We feel it is important to not only save as many trees as possible but also to conduct research to study the Woolly Adelgid infestation and its eradication. By getting GPS coordinants on every tree we treat we will be able to go back at any time in the future and check on the health of each treated tree.
There is a large need to do more in the way of educating landowners on the problems associated with ignoring the Woolly Adelgid. This can be seen by driving through once lush forests where the Woolly Adegid first presented itself in the Northeast corner of Rabun County Georgia.
Concerns over the loss of the hemlock trees along the trout streams and in our forests is of not only environmental concerns but economic concerns as well. Tourism is a major industry in the south and trout fishing and other outdoor activities in our forests are a big part of tourism.
We are very concerned about the future water quality issues such as soil erosion and rivers clogged with dead trees. These areas are the headwaters for all of the water source in the northern part of our state. Above and beyond the change in water temperature from the lack of shade due to the loss of the hemlocks, another major concern is the tannins that the trees will release into the rivers and streams creating future water quality problems.
We will continue to gather information, disseminate information and act as a conduit to spread the word regarding the importance of protecting and saving hemlock trees in the south and beyond.
We are fortunate to have the assistance of Mark Dalusky of UGS's Forest Entomology Department as our technical adviser. Mr. Mark Dalusky's Bio includes the following:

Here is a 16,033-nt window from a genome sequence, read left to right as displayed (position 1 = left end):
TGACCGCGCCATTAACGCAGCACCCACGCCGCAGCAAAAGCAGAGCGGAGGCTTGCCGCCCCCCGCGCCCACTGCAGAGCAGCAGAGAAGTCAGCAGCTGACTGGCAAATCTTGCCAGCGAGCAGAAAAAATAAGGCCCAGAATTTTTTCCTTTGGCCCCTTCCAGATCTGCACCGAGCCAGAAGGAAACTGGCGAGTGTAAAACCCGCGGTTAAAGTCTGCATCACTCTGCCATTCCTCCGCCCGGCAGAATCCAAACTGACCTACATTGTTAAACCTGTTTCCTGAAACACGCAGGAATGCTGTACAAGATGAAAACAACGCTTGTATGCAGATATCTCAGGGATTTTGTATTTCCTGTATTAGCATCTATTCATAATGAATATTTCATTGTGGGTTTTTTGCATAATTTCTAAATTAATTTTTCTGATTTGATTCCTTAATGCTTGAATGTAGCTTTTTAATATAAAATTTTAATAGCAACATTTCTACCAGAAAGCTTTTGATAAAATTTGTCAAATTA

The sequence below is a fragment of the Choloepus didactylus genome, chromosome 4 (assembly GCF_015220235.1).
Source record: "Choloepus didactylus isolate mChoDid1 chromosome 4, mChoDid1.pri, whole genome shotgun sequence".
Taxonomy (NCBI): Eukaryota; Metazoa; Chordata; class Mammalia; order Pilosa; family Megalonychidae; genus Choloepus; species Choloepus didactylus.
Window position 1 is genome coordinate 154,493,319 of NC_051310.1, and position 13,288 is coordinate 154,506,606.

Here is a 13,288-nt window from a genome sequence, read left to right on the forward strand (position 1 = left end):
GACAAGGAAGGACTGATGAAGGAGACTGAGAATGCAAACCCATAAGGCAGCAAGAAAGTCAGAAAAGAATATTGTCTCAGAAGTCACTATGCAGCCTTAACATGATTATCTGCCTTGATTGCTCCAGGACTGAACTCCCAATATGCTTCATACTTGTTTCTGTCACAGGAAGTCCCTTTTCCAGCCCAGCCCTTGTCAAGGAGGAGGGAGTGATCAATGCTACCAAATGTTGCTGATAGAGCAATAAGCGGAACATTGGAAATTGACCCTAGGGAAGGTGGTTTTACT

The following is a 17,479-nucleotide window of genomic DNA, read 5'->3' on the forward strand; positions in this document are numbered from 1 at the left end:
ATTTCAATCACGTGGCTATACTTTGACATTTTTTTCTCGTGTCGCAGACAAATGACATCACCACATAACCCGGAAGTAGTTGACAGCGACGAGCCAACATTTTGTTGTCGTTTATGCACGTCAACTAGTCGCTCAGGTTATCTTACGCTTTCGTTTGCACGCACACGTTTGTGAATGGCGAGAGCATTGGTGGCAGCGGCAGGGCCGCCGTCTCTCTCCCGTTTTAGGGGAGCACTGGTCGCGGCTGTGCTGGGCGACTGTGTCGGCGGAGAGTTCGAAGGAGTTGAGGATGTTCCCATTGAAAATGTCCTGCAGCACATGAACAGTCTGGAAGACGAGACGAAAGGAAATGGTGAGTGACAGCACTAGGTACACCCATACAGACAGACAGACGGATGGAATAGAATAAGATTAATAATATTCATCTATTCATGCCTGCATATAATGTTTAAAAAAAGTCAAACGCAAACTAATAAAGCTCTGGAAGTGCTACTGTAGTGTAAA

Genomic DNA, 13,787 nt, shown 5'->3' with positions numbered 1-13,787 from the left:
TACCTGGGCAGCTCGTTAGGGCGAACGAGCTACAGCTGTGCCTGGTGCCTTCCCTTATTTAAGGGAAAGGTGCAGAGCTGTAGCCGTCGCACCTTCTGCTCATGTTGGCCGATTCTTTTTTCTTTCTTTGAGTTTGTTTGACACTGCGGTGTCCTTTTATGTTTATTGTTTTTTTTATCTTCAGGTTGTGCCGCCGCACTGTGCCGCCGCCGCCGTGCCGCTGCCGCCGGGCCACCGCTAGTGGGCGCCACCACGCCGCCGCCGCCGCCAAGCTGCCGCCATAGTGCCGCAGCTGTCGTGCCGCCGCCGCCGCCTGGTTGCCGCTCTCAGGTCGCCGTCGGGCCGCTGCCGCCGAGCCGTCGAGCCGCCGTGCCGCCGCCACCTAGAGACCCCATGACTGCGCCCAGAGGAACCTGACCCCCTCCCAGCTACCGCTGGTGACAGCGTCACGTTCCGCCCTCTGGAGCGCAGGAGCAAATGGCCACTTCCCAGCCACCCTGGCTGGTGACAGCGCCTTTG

Mark Dalusky is a research professional in
the forest entomology project at the University of Georgia, Department of
Entomology. Current projects include rearing and releasing predators of the
Hemlock Woolly Adelgid (HWA), which is destroying hemlocks from north Georgia
to Maine, and developing pheromone-based control tactics for southern pine
beetle infestations. Additional work includes comparing application techniques
for the two most important insecticide options for control of HWA, and
documenting the annual development (phenology) of HWA in Georgia. He has 28
years research experience at the state (Georgia, Colorado), Federal (USFS FHP,
Asheville) and University level, on a wide variety of operational control
projects of forest pests, particularly in the area of pest manipulation using
pheromones (within species chemical communication) and kairomones (between
species chemical communication).
Some have expressed concerns over using Forestry approved chemicals. Based on UGA's studies we recommend the injection method, where Mr. Dalusky reports the following "Regarding the needles, there is no report of leaching of imidacloprid from needles being a problem, The active ingredient is distributed in the actual tissue of the new shoots so the amount in the needles is not great to begin with. Then it takes several years before those treated needles fall and hit the water, and the active ingredients is still bound pretty tight to the organic carbon in the needle. Next, those high gradient streams (ie- swift water) whisk the needles away pretty quick so they never accumulate. Our study looked at 2 years of taking water samples and aquatic insect samples, and we never recovered any chemical from the water, NOR did we see any fluctuation in aquatic insects. I don't believe there is a problem with needle fall".